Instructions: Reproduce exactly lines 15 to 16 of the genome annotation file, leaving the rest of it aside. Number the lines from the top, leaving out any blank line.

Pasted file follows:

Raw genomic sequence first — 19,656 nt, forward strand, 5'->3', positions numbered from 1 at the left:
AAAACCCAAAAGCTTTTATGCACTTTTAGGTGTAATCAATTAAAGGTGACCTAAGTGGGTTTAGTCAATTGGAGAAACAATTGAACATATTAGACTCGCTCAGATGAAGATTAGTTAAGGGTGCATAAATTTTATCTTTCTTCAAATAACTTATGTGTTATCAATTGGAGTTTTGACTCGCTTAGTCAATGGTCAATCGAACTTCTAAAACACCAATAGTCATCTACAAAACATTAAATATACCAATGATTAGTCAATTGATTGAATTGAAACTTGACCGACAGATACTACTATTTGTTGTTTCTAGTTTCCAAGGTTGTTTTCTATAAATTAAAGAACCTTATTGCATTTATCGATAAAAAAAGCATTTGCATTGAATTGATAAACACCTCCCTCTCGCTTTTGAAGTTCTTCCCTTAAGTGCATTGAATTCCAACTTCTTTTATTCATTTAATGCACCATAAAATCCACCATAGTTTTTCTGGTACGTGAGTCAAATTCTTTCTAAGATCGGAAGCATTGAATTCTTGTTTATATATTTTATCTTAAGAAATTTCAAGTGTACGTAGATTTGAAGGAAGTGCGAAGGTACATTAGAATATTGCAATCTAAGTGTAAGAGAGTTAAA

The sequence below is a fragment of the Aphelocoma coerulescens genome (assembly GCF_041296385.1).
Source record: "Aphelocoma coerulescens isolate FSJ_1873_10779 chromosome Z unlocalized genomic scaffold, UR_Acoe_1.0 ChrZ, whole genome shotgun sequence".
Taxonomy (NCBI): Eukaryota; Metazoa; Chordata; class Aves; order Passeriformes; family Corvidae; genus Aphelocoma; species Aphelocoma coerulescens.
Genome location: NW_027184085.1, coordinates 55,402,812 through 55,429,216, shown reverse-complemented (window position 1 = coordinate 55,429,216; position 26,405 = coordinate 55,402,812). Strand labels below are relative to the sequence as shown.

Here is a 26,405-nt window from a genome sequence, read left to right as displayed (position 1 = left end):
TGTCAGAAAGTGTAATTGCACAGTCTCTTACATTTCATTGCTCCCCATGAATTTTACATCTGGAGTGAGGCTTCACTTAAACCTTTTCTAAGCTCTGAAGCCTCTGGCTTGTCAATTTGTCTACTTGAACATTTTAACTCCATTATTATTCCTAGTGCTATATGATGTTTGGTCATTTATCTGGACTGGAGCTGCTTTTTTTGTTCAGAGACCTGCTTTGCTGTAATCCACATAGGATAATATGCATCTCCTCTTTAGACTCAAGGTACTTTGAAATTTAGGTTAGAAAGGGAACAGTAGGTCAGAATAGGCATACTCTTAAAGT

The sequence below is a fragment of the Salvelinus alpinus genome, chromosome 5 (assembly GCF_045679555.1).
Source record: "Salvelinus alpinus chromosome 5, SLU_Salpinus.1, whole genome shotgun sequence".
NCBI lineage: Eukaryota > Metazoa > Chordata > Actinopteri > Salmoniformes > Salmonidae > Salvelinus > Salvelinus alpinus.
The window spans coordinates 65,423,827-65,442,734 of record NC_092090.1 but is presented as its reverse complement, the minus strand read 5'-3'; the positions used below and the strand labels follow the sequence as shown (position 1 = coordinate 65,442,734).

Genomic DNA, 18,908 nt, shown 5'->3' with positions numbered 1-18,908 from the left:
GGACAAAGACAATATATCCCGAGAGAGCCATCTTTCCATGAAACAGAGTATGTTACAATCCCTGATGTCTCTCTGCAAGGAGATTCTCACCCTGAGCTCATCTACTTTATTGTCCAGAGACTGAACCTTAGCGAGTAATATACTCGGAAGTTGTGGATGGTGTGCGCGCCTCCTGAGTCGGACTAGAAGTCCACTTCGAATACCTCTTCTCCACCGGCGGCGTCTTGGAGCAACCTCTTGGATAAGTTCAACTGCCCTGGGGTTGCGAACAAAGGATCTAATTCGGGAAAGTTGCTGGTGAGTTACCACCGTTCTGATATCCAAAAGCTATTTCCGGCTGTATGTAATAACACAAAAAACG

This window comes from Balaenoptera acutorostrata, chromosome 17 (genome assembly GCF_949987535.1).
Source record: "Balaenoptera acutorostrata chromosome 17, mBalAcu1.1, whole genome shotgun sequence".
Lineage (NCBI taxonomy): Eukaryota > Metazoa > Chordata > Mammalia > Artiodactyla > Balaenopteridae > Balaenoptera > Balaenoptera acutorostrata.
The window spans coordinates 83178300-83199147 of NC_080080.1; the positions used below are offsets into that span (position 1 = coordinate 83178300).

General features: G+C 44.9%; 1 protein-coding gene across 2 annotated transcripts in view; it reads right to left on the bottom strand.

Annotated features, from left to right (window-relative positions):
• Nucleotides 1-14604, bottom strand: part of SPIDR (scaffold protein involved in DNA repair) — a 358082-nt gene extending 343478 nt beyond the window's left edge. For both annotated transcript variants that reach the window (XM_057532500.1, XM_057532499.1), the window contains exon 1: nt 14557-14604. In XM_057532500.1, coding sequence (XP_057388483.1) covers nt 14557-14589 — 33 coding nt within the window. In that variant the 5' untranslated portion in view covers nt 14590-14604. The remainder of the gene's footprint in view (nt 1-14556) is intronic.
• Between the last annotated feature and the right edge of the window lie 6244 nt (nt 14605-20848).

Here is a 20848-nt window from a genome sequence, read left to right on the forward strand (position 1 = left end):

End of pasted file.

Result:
This window comes from Balaenoptera acutorostrata, chromosome 17 (genome assembly GCF_949987535.1).
Source record: "Balaenoptera acutorostrata chromosome 17, mBalAcu1.1, whole genome shotgun sequence".